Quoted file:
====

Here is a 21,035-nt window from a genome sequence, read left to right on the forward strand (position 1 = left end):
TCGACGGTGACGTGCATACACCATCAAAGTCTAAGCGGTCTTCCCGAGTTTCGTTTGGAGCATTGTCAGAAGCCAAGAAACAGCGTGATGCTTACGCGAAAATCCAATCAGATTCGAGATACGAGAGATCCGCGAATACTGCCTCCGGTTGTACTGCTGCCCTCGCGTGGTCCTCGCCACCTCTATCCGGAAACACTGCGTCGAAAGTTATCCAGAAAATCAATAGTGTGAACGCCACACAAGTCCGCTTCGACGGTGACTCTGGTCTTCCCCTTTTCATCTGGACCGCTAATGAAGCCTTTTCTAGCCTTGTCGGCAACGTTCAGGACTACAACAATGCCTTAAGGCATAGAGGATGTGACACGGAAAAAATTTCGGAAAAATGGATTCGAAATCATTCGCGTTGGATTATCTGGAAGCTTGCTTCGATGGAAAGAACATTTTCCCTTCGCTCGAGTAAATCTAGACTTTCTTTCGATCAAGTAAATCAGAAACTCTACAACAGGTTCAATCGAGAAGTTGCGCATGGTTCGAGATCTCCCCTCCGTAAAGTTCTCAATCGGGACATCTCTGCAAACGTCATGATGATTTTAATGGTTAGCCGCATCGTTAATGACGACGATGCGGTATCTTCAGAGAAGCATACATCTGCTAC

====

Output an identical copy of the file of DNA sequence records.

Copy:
Here is a 21,035-nt window from a genome sequence, read left to right on the forward strand (position 1 = left end):
TCGACGGTGACGTGCATACACCATCAAAGTCTAAGCGGTCTTCCCGAGTTTCGTTTGGAGCATTGTCAGAAGCCAAGAAACAGCGTGATGCTTACGCGAAAATCCAATCAGATTCGAGATACGAGAGATCCGCGAATACTGCCTCCGGTTGTACTGCTGCCCTCGCGTGGTCCTCGCCACCTCTATCCGGAAACACTGCGTCGAAAGTTATCCAGAAAATCAATAGTGTGAACGCCACACAAGTCCGCTTCGACGGTGACTCTGGTCTTCCCCTTTTCATCTGGACCGCTAATGAAGCCTTTTCTAGCCTTGTCGGCAACGTTCAGGACTACAACAATGCCTTAAGGCATAGAGGATGTGACACGGAAAAAATTTCGGAAAAATGGATTCGAAATCATTCGCGTTGGATTATCTGGAAGCTTGCTTCGATGGAAAGAACATTTTCCCTTCGCTCGAGTAAATCTAGACTTTCTTTCGATCAAGTAAATCAGAAACTCTACAACAGGTTCAATCGAGAAGTTGCGCATGGTTCGAGATCTCCCCTCCGTAAAGTTCTCAATCGGGACATCTCTGCAAACGTCATGATGATTTTAATGGTTAGCCGCATCGTTAATGACGACGATGCGGTATCTTCAGAGAAGCATACATCTGCTAC